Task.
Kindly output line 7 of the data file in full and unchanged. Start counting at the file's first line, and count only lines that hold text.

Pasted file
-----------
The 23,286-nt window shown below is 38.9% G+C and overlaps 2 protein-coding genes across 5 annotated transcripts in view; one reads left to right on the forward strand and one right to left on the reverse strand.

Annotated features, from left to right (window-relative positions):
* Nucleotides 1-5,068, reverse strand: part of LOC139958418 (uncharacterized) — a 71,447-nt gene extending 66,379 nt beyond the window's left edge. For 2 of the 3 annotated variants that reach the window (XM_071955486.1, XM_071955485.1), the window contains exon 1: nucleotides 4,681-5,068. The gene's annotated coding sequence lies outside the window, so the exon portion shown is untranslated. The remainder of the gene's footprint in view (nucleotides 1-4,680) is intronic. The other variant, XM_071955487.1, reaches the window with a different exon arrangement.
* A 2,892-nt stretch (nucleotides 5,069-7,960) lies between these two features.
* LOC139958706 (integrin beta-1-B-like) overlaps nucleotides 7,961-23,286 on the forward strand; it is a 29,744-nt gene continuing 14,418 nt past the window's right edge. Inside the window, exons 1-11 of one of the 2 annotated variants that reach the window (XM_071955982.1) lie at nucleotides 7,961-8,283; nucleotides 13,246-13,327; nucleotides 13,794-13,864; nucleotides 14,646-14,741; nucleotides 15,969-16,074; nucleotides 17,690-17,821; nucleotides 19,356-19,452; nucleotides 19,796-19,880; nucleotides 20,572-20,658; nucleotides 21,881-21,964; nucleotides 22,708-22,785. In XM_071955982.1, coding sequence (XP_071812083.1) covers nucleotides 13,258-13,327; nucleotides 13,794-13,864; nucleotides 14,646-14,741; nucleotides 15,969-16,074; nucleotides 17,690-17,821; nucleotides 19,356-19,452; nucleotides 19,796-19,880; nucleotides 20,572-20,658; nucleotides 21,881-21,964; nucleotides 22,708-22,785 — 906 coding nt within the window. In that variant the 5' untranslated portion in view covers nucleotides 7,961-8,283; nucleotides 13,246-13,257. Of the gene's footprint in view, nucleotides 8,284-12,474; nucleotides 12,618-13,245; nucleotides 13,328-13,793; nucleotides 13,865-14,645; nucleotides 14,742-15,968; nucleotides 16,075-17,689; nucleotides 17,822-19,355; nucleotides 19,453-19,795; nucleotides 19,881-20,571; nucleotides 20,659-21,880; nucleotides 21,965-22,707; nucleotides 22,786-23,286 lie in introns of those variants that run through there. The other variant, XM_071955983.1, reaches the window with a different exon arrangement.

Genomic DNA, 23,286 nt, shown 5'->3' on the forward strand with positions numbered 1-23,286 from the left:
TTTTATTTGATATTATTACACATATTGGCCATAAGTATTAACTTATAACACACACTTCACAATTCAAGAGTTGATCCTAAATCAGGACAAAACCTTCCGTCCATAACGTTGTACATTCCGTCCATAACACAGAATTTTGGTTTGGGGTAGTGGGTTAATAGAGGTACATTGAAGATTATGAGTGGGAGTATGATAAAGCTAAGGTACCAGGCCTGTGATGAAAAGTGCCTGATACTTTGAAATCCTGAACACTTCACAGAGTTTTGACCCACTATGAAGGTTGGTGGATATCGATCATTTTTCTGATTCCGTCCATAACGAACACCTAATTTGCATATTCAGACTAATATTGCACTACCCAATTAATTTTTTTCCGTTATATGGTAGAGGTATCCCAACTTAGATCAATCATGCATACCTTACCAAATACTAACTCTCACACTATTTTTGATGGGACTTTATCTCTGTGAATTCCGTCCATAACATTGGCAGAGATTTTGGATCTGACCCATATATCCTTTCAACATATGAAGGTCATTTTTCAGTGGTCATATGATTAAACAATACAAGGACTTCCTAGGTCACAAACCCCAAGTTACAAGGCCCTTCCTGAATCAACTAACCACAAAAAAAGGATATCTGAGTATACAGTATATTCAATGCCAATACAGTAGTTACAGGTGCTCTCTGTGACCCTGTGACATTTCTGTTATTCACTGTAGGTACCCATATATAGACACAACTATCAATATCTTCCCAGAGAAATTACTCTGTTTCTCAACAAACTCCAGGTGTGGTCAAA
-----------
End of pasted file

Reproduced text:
TTTTATTTGATATTATTACACATATTGGCCATAAGTATTAACTTATAACACACACTTCACAATTCAAGAGTTGATCCTAAATCAGGACAAAACCTTCCGTCCATAACGTTGTACATTCCGTCCATAACACAGAATTTTGGTTTGGGGTAGTGGGTTAATAGAGGTACATTGAAGATTATGAGTGGGAGTATGATAAAGCTAAGGTACCAGGCCTGTGATGAAAAGTGCCTGATACTTTGAAATCCTGAACACTTCACAGAGTTTTGACCCACTATGAAGGTTGGTGGATATCGATCATTTTTCTGATTCCGTCCATAACGAACACCTAATTTGCATATTCAGACTAATATTGCACTACCCAATTAATTTTTTTCCGTTATATGGTAGAGGTATCCCAACTTAGATCAATCATGCATACCTTACCAAATACTAACTCTCACACTATTTTTGATGGGACTTTATCTCTGTGAATTCCGTCCATAACATTGGCAGAGATTTTGGATCTGACCCATATATCCTTTCAACATATGAAGGTCATTTTTCAGTGGTCATATGATTAAACAATACAAGGACTTCCTAGGTCACAAACCCCAAGTTACAAGGCCCTTCCTGAATCAACTAACCACAAAAAAAGGATATCTGAGTATACAGTATATTCAATGCCAATACAGTAGTTACAGGTGCTCTCTGTGACCCTGTGACATTTCTGTTATTCACTGTAGGTACCCATATATAGACACAACTATCAATATCTTCCCAGAGAAATTACTCTGTTTCTCAACAAACTCCAGGTGTGGTCAAA